13 year tradition continues to grow

Kurdish traditional attire day celebrated across region

ERBIL — For more than 13 years, March 10 has been observed and celebrated in Kurdistan by a wide range of government agencies and educational institutions, where students, employees, and officials don traditional Kurdish attire. Although officially designated as National Dress Day, it is commonly referred to as Kurdish Dress Day.

The Ministry of Education established March 10 as National Dress Day in 2011, initially applying only to educational institutions. Over time, participation has expanded to include employees from various government departments wearing national garments.

A 964media investigation found that there is no specific law or parliamentary decision in the Kurdistan Parliament regarding national dress; the observance is based on a directive from the Ministry of Education dating back to 2011.

Dr. Khamosh Omar, a legal advisor to the Kurdistan Parliament, clarified that the directive does not legally mandate compliance. He differentiated between laws, decisions, and guidelines, noting that each originates from different authorities and has varying levels of enforceability. Essentially, ministry decisions are binding only within that ministry’s departments and do not possess wide legal authority.

The Kurdistan Regional Government’s website acknowledges the region’s ethnic diversity, including Kurds, Chaldeans, Assyrians, Syriacs, Turkmen, Yazidis, and Arabs, each with their unique traditional attire.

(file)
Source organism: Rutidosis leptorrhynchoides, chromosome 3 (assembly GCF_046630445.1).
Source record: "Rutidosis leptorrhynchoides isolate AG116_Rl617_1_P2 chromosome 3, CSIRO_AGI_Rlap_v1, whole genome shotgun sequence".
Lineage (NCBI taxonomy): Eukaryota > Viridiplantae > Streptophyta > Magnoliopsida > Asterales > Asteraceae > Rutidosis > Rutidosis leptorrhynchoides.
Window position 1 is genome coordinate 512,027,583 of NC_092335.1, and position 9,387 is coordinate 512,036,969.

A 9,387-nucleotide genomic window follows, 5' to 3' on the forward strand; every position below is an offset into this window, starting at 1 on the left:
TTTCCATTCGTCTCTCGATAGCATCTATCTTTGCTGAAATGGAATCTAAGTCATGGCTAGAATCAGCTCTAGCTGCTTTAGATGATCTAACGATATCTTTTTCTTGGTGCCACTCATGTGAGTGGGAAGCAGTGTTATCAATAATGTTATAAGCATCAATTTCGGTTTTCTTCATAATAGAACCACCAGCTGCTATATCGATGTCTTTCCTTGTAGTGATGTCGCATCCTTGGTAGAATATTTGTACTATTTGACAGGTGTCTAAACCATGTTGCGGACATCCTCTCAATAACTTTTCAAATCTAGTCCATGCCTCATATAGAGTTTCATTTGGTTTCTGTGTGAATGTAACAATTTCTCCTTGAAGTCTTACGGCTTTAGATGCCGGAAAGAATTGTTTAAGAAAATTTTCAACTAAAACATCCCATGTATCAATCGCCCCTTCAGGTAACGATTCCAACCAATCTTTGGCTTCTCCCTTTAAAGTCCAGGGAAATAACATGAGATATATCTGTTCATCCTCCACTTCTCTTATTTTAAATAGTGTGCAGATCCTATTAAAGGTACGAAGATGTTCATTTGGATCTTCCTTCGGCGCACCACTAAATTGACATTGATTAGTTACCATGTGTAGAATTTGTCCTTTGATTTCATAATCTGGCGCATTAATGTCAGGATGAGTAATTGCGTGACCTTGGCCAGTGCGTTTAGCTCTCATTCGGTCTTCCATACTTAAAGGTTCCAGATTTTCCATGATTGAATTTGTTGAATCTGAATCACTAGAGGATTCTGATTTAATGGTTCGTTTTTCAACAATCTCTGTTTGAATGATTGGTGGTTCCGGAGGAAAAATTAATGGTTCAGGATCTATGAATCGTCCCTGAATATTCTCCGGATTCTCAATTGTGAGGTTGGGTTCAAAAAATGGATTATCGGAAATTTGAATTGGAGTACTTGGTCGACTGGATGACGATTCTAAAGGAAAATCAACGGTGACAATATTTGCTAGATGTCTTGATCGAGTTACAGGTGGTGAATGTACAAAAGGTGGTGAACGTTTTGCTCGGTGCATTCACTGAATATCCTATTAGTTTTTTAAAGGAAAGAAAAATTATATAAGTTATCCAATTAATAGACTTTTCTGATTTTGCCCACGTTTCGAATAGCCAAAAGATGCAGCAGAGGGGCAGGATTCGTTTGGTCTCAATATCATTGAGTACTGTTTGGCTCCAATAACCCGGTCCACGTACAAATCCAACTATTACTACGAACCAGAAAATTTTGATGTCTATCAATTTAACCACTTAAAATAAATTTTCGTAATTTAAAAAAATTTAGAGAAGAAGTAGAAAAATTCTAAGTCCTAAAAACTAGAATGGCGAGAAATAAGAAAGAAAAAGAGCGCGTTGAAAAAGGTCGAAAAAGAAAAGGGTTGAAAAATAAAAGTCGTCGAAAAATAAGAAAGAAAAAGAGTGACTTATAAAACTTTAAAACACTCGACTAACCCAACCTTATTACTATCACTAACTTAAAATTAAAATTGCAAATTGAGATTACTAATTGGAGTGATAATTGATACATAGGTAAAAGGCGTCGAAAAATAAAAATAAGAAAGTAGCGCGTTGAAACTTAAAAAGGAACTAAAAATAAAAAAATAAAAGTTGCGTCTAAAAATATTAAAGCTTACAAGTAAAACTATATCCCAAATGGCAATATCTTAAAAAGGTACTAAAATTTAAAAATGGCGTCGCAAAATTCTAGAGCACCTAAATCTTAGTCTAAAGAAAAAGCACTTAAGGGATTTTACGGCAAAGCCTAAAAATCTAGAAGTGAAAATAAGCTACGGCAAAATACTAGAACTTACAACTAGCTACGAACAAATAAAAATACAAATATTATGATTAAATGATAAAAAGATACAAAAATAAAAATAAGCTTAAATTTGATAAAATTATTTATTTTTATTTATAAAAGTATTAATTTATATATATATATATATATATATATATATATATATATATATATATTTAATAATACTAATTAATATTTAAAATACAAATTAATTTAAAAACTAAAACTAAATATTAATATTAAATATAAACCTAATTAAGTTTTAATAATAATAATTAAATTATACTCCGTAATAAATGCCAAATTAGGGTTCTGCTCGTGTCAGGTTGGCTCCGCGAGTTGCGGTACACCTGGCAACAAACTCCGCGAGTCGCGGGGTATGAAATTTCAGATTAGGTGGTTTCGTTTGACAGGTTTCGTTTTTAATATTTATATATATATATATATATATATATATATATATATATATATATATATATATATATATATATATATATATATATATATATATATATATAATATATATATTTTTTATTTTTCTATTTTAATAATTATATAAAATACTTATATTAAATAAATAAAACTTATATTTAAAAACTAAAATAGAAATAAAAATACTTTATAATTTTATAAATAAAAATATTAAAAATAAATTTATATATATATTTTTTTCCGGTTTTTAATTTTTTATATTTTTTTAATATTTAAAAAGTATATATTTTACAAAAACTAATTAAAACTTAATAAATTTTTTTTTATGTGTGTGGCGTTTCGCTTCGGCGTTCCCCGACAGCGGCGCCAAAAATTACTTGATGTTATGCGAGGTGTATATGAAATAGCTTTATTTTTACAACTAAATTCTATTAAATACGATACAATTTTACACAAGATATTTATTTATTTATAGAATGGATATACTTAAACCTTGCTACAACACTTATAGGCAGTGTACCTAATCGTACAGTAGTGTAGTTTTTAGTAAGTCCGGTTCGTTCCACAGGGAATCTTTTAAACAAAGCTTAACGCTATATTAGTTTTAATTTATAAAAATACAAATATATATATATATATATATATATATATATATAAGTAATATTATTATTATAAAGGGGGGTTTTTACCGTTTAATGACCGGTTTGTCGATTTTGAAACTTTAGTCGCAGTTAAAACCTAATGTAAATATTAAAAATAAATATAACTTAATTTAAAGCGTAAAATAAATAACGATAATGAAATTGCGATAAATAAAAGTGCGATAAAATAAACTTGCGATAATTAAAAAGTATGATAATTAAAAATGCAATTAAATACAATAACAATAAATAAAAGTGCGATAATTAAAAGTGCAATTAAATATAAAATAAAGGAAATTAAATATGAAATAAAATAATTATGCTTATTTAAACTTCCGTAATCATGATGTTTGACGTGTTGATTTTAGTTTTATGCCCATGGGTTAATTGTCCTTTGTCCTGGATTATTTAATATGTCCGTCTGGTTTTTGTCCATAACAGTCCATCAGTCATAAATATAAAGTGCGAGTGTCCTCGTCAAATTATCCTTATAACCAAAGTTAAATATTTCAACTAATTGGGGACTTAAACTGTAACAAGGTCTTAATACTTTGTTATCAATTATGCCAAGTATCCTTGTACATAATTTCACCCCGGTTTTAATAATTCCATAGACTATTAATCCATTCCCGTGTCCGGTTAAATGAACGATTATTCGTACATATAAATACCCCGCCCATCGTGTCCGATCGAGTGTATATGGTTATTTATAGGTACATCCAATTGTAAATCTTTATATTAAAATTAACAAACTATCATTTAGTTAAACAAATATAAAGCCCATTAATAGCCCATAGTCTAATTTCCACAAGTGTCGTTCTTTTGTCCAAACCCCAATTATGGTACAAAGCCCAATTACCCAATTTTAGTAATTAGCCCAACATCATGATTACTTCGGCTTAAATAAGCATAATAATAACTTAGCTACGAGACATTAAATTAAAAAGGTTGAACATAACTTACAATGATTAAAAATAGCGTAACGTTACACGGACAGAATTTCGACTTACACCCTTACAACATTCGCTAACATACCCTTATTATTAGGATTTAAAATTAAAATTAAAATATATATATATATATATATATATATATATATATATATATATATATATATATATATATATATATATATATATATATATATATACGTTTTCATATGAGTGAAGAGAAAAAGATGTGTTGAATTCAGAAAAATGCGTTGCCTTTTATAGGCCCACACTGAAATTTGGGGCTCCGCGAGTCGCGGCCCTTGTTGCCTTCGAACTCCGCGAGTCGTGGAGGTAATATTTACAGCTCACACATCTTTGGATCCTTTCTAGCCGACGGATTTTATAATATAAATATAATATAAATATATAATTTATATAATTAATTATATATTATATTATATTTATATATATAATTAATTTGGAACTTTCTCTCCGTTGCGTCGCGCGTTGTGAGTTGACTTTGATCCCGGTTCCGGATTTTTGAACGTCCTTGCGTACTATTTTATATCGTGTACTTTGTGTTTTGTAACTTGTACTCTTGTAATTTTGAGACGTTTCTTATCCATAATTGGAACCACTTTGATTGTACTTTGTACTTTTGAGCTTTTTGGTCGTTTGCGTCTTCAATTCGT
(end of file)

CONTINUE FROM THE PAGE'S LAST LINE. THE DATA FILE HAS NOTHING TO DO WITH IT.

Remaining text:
As the majority ethnic group, Kurds have a rich variety of traditional clothing that differs by region, featuring distinct styles for men and women, including the ranc, chogha, shal, shapk, kewa, salta, kurtac, and sharwal for men, and various regional dresses for women.

Reza Sadoon, a prominent tailor in Sulaymaniyah, has observed a decline in interest in Kurdish traditional attire this year, attributing it to financial difficulties and the overlap of Ramadan and Newroz celebrations.

With the Kurdistan region gearing up to celebrate Newroz on the evening of March 20, 2024, coinciding with Ramadan, tailors like Sadoon are experiencing a drop in demand.

This economic slump is compounded by the fact that many people already own multiple Kurdish outfits, reducing the necessity for annual purchases.

Despite the economic challenges impacting the demand for traditional attire, Sadoon points out that the cost of materials for a set of men’s Kurdish dress has remained relatively stable over the past 30 years, starting from 70,000 to 100,000 Iraqi dinars, depending on the fabric.

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